Sugar is a Drug

By Dr Ernst
May 25, 2018

As we grapple as a nation with what’s been dubbed “The Opioid Crisis,” the nation’s favorite drug remains legal, marketed and available to children without a prescription and it is ubiquitous. That drug is sugar.

To be fair, there is a lot of debate around whether or not sugar is an addictive substance in the classic sense of the word–or if it is simply something people like A LOT. A recent article in The Guardian asks this question well, citing doctors and various studies on both sides of the fence. Sugar historian Sydney Mintz, who wrote a book on sugar entitled Sweetness and Power, pointed out “That sugars, particularly highly refined sucrose, produce peculiar physiological effects is well known, the first use of which can trigger rapid changes in respiration, heartbeat, skin colour and so on.” That’s the behavior of a drug. Mintz also points out, rather aptly, that most of us never feel the symptoms of sugar withdrawal–as we would with most drugs–because almost no one goes long enough without it to experience those symptoms.

Scientific studies into the subject have found that sugar triggers a response in the pleasure centers of the brain–much like nicotine, heroin, sex, etc. It causes a cascade of reactions where the brain is flooded with dopamine. And much like any other drug, the more you consume, the less sensitive your brain becomes to it. You need more and more to get the same response.

People undoubtedly crave sugar, much like addicts crave the substance to which they are addicted. You have likely yourself craved sugar at some point. It often comes as persistent thoughts about your favorite treat, be it ice cream, pie, pastry, etc.

At the very least, the human body’s chemical, physiological and psychological response to sugar seems to be, by all accounts, that of a drug. So why is there even a debate?

Most of the other side of the debate (i.e., sugar is NOT a drug) basically revolves around three arguments:

  1. There isn’t enough research to conclusively say sugar is a drug
  2. We might just be dealing with addictive personalities
  3. Because sugar is so pervasive that trying to isolate it in a person’s habits is impossible, muddying the waters

Let’s explain.

To the first point: There has been a lot of research into the impact sugar has on health. It can lead to fat storage, weight gain, insulin resistance, diabetes, metabolic syndrome, etc. We know that. But studies looking at the addictive properties of sugar as compared to, say, nicotine or heroin, are few and far between, and generally involve rats instead of humans.

To the second point: Some people manage to consume sugar in moderation, as something of a treat on a special occasion, or just don’t seem to seek it out. Others seem to be controlled by their need for sugar. The disparity throws into question whether or not we are dealing with an addictive substance or just addictive people.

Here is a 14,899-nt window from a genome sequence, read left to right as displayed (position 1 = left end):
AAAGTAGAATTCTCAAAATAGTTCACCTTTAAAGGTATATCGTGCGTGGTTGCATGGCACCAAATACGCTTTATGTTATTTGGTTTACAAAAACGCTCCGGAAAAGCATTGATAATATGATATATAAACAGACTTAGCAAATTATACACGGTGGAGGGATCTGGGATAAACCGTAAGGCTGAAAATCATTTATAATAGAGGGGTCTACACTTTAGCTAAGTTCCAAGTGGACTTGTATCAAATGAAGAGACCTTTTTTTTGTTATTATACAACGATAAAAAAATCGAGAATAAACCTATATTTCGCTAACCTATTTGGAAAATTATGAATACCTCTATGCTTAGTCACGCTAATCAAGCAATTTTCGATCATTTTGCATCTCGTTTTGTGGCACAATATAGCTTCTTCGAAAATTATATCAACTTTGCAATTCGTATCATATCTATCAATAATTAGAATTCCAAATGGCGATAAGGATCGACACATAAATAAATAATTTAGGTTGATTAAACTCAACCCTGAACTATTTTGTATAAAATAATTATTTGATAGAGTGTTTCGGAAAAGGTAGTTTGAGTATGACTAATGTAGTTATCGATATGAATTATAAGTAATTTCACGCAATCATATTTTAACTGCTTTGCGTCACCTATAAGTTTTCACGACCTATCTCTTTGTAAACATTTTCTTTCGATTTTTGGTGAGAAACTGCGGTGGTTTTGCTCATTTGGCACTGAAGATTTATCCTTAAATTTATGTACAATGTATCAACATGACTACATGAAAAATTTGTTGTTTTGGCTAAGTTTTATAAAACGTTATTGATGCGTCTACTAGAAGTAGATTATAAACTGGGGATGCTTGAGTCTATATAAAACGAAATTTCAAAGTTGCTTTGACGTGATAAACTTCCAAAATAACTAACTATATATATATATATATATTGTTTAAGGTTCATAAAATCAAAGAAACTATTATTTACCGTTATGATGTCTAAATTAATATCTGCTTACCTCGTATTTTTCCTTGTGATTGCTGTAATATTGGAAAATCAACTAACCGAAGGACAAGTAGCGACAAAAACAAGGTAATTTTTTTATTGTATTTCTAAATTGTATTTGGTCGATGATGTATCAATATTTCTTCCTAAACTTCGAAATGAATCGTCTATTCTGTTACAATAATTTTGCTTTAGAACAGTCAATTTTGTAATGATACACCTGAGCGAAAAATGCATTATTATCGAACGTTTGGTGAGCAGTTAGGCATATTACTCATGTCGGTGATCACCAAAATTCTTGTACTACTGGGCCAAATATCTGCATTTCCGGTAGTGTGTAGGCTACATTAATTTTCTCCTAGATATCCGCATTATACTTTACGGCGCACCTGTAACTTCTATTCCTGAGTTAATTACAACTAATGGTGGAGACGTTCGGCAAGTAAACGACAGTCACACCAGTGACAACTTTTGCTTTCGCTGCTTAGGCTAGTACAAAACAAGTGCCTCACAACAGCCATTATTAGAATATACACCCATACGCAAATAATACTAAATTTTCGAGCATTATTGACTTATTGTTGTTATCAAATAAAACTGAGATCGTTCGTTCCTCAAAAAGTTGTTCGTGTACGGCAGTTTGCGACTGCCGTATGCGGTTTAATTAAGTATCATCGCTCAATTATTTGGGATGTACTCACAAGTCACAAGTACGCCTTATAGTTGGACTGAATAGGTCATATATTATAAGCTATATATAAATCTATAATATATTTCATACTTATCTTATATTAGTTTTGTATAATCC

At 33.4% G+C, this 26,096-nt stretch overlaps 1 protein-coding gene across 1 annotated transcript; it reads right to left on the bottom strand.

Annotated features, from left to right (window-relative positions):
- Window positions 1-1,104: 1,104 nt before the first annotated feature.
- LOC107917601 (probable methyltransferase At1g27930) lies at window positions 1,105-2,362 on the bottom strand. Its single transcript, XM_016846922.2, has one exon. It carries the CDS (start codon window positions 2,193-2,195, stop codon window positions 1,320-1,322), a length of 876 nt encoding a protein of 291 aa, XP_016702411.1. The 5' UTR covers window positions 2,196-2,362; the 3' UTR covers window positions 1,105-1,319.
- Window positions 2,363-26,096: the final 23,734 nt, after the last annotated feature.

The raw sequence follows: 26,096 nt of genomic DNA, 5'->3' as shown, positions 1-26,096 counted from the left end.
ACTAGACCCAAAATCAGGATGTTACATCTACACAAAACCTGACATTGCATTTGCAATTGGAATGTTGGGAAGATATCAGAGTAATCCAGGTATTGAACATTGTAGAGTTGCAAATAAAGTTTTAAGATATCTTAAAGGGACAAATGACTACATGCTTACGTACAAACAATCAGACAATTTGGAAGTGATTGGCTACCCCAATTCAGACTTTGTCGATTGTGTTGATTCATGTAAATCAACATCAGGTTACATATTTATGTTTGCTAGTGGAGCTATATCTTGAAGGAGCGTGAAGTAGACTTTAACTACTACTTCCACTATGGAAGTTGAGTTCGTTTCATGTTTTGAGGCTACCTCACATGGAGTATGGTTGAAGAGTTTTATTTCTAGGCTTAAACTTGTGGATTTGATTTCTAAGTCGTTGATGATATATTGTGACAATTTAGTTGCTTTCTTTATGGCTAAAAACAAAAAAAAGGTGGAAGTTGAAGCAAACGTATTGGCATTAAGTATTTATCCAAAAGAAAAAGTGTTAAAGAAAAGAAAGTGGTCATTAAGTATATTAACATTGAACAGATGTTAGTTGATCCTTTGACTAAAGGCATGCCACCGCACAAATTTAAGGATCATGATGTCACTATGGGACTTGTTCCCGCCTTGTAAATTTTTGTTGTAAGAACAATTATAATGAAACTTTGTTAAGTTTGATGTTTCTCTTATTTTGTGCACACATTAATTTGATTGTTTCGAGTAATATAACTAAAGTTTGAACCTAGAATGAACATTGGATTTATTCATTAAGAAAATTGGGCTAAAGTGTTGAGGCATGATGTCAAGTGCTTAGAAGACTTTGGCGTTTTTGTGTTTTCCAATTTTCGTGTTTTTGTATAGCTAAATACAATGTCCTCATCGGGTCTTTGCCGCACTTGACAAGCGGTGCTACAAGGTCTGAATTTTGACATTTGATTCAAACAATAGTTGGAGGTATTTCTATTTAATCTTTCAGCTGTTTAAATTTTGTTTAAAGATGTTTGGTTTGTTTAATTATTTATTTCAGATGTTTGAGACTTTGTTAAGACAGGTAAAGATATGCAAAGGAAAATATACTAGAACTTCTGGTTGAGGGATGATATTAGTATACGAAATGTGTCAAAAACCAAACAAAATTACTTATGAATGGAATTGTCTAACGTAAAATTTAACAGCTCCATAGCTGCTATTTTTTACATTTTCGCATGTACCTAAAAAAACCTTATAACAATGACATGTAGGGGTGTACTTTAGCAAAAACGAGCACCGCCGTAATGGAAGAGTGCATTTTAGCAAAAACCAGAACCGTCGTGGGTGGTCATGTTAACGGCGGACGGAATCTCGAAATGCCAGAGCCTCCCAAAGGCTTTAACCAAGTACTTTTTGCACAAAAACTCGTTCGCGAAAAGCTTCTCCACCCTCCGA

To the third point: Sugar is everywhere in modern society. You can scarcely eat anything without getting sugar as part of the package. Consequently, if someone were to successfully quit sugar, they would also be removing various additives, added sodium, coloring, preservatives, oils, etc. If they then experience withdrawals, what is it they are withdrawing from exactly? There is no way to be sure it is the sugar.

While these are valid points, they seem to be rather nit-picky and ignore the logic. Furthermore, while there isn’t a wealth of studies confirming sugar is addictive, there are some–and it’s enough to go on in my opinion. Second, this isn’t a great argument. Of course some people are less prone to addiction than others. Some simply have better self-control. It doesn’t mean sugar isn’t addictive. Third, if someone subsisting mainly on a diet of processed foods were to suddenly go cold turkey, yeah, they would probably have withdrawals from various things. But I tend to think it’s logical to assume that one of those things is sugar.

The evidence that sugar activates the brain’s pleasure centers, that people crave it, that it causes a dopamine rush, that the dopamine rush become less powerful with the same amount of sugar as time goes on… well. If it walks like a duck, if it quacks like a duck. Well, call it what you want, but it’s probably a duck.

That being said, what do we do?

Well, you’ve got to kick the habit. Start using natural non-sugar sweeteners like stevia. Get off the processed foods. Limit or eliminate your carb intake (bread, pasta, etc.). Will you experience withdrawals? Of course! But power through them. Every addict has to bite the bullet someday.

But the point is, treat it like an addiction. That’s the final wisdom of this post. Look into strategies to kick addictions and see what works for you. You will be coming off a drug. Treat your approach as such.

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